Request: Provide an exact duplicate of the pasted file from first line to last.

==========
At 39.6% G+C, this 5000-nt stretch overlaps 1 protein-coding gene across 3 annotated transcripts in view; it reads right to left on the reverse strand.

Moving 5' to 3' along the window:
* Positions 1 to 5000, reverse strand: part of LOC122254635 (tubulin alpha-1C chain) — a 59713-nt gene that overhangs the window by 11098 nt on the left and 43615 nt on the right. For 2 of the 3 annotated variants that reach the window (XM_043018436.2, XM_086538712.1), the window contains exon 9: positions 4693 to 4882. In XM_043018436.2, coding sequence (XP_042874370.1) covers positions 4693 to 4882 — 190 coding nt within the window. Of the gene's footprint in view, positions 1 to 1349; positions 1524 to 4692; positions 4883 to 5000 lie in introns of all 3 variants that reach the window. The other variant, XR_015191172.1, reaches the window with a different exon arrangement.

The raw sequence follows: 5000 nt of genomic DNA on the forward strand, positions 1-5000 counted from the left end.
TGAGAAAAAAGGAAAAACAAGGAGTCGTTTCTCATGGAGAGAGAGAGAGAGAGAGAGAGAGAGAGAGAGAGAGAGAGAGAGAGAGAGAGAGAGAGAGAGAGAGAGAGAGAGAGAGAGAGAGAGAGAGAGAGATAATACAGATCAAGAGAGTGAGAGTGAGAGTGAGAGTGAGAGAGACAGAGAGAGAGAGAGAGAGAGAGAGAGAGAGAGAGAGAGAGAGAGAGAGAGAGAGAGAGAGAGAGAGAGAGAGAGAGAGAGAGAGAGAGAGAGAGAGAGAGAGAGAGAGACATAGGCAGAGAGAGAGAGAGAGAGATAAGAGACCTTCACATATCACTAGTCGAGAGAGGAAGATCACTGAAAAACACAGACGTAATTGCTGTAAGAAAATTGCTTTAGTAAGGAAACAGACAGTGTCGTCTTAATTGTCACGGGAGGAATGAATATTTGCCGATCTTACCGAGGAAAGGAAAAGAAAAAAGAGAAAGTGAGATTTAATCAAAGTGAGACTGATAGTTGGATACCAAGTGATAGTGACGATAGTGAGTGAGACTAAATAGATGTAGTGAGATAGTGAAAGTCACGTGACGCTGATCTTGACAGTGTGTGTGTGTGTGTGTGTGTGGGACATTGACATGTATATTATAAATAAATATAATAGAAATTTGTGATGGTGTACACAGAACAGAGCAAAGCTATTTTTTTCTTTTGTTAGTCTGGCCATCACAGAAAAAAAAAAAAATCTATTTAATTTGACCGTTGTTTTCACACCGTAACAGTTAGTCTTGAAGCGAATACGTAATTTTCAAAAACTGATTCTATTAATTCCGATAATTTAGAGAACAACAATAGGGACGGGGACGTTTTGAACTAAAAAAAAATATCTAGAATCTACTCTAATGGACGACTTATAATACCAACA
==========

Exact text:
At 39.6% G+C, this 5000-nt stretch overlaps 1 protein-coding gene across 3 annotated transcripts in view; it reads right to left on the reverse strand.

Moving 5' to 3' along the window:
* Positions 1 to 5000, reverse strand: part of LOC122254635 (tubulin alpha-1C chain) — a 59713-nt gene that overhangs the window by 11098 nt on the left and 43615 nt on the right. For 2 of the 3 annotated variants that reach the window (XM_043018436.2, XM_086538712.1), the window contains exon 9: positions 4693 to 4882. In XM_043018436.2, coding sequence (XP_042874370.1) covers positions 4693 to 4882 — 190 coding nt within the window. Of the gene's footprint in view, positions 1 to 1349; positions 1524 to 4692; positions 4883 to 5000 lie in introns of all 3 variants that reach the window. The other variant, XR_015191172.1, reaches the window with a different exon arrangement.

The raw sequence follows: 5000 nt of genomic DNA on the forward strand, positions 1-5000 counted from the left end.
TGAGAAAAAAGGAAAAACAAGGAGTCGTTTCTCATGGAGAGAGAGAGAGAGAGAGAGAGAGAGAGAGAGAGAGAGAGAGAGAGAGAGAGAGAGAGAGAGAGAGAGAGAGAGAGAGAGAGAGAGAGAGAGAGATAATACAGATCAAGAGAGTGAGAGTGAGAGTGAGAGTGAGAGAGACAGAGAGAGAGAGAGAGAGAGAGAGAGAGAGAGAGAGAGAGAGAGAGAGAGAGAGAGAGAGAGAGAGAGAGAGAGAGAGAGAGAGAGAGAGAGAGAGAGAGAGAGAGAGACATAGGCAGAGAGAGAGAGAGAGAGATAAGAGACCTTCACATATCACTAGTCGAGAGAGGAAGATCACTGAAAAACACAGACGTAATTGCTGTAAGAAAATTGCTTTAGTAAGGAAACAGACAGTGTCGTCTTAATTGTCACGGGAGGAATGAATATTTGCCGATCTTACCGAGGAAAGGAAAAGAAAAAAGAGAAAGTGAGATTTAATCAAAGTGAGACTGATAGTTGGATACCAAGTGATAGTGACGATAGTGAGTGAGACTAAATAGATGTAGTGAGATAGTGAAAGTCACGTGACGCTGATCTTGACAGTGTGTGTGTGTGTGTGTGTGTGGGACATTGACATGTATATTATAAATAAATATAATAGAAATTTGTGATGGTGTACACAGAACAGAGCAAAGCTATTTTTTTCTTTTGTTAGTCTGGCCATCACAGAAAAAAAAAAAAATCTATTTAATTTGACCGTTGTTTTCACACCGTAACAGTTAGTCTTGAAGCGAATACGTAATTTTCAAAAACTGATTCTATTAATTCCGATAATTTAGAGAACAACAATAGGGACGGGGACGTTTTGAACTAAAAAAAAATATCTAGAATCTACTCTAATGGACGACTTATAATACCAACA